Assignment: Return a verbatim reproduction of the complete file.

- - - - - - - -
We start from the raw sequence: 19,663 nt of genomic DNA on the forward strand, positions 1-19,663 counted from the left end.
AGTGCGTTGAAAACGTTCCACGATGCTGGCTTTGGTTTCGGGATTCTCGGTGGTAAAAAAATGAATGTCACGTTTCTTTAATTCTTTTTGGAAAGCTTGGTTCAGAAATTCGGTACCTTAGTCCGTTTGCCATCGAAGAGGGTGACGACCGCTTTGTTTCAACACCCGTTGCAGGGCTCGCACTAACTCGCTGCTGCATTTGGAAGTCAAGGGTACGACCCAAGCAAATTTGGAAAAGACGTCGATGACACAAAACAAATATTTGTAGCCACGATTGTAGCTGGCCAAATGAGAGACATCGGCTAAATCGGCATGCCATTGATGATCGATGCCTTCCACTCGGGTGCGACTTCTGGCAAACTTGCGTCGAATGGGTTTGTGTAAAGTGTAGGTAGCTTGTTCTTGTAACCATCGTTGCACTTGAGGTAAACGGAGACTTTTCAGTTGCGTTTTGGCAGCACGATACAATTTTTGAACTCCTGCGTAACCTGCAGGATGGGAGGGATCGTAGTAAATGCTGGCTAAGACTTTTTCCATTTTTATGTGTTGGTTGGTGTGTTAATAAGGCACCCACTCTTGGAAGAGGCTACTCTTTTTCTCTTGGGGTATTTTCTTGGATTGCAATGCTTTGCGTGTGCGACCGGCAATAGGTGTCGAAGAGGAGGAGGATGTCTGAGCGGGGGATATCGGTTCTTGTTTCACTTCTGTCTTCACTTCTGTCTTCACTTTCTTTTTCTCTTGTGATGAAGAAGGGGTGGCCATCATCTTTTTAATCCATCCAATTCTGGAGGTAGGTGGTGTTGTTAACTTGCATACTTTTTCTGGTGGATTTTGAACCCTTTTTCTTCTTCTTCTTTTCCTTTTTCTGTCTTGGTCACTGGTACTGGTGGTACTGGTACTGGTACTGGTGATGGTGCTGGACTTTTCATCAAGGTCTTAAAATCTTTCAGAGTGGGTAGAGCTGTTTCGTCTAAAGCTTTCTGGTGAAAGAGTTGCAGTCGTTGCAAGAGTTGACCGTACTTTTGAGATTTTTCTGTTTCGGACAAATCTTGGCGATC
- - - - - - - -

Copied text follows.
We start from the raw sequence: 19,663 nt of genomic DNA on the forward strand, positions 1-19,663 counted from the left end.
AGTGCGTTGAAAACGTTCCACGATGCTGGCTTTGGTTTCGGGATTCTCGGTGGTAAAAAAATGAATGTCACGTTTCTTTAATTCTTTTTGGAAAGCTTGGTTCAGAAATTCGGTACCTTAGTCCGTTTGCCATCGAAGAGGGTGACGACCGCTTTGTTTCAACACCCGTTGCAGGGCTCGCACTAACTCGCTGCTGCATTTGGAAGTCAAGGGTACGACCCAAGCAAATTTGGAAAAGACGTCGATGACACAAAACAAATATTTGTAGCCACGATTGTAGCTGGCCAAATGAGAGACATCGGCTAAATCGGCATGCCATTGATGATCGATGCCTTCCACTCGGGTGCGACTTCTGGCAAACTTGCGTCGAATGGGTTTGTGTAAAGTGTAGGTAGCTTGTTCTTGTAACCATCGTTGCACTTGAGGTAAACGGAGACTTTTCAGTTGCGTTTTGGCAGCACGATACAATTTTTGAACTCCTGCGTAACCTGCAGGATGGGAGGGATCGTAGTAAATGCTGGCTAAGACTTTTTCCATTTTTATGTGTTGGTTGGTGTGTTAATAAGGCACCCACTCTTGGAAGAGGCTACTCTTTTTCTCTTGGGGTATTTTCTTGGATTGCAATGCTTTGCGTGTGCGACCGGCAATAGGTGTCGAAGAGGAGGAGGATGTCTGAGCGGGGGATATCGGTTCTTGTTTCACTTCTGTCTTCACTTCTGTCTTCACTTTCTTTTTCTCTTGTGATGAAGAAGGGGTGGCCATCATCTTTTTAATCCATCCAATTCTGGAGGTAGGTGGTGTTGTTAACTTGCATACTTTTTCTGGTGGATTTTGAACCCTTTTTCTTCTTCTTCTTTTCCTTTTTCTGTCTTGGTCACTGGTACTGGTGGTACTGGTACTGGTACTGGTGATGGTGCTGGACTTTTCATCAAGGTCTTAAAATCTTTCAGAGTGGGTAGAGCTGTTTCGTCTAAAGCTTTCTGGTGAAAGAGTTGCAGTCGTTGCAAGAGTTGACCGTACTTTTGAGATTTTTCTGTTTCGGACAAATCTTGGCGATC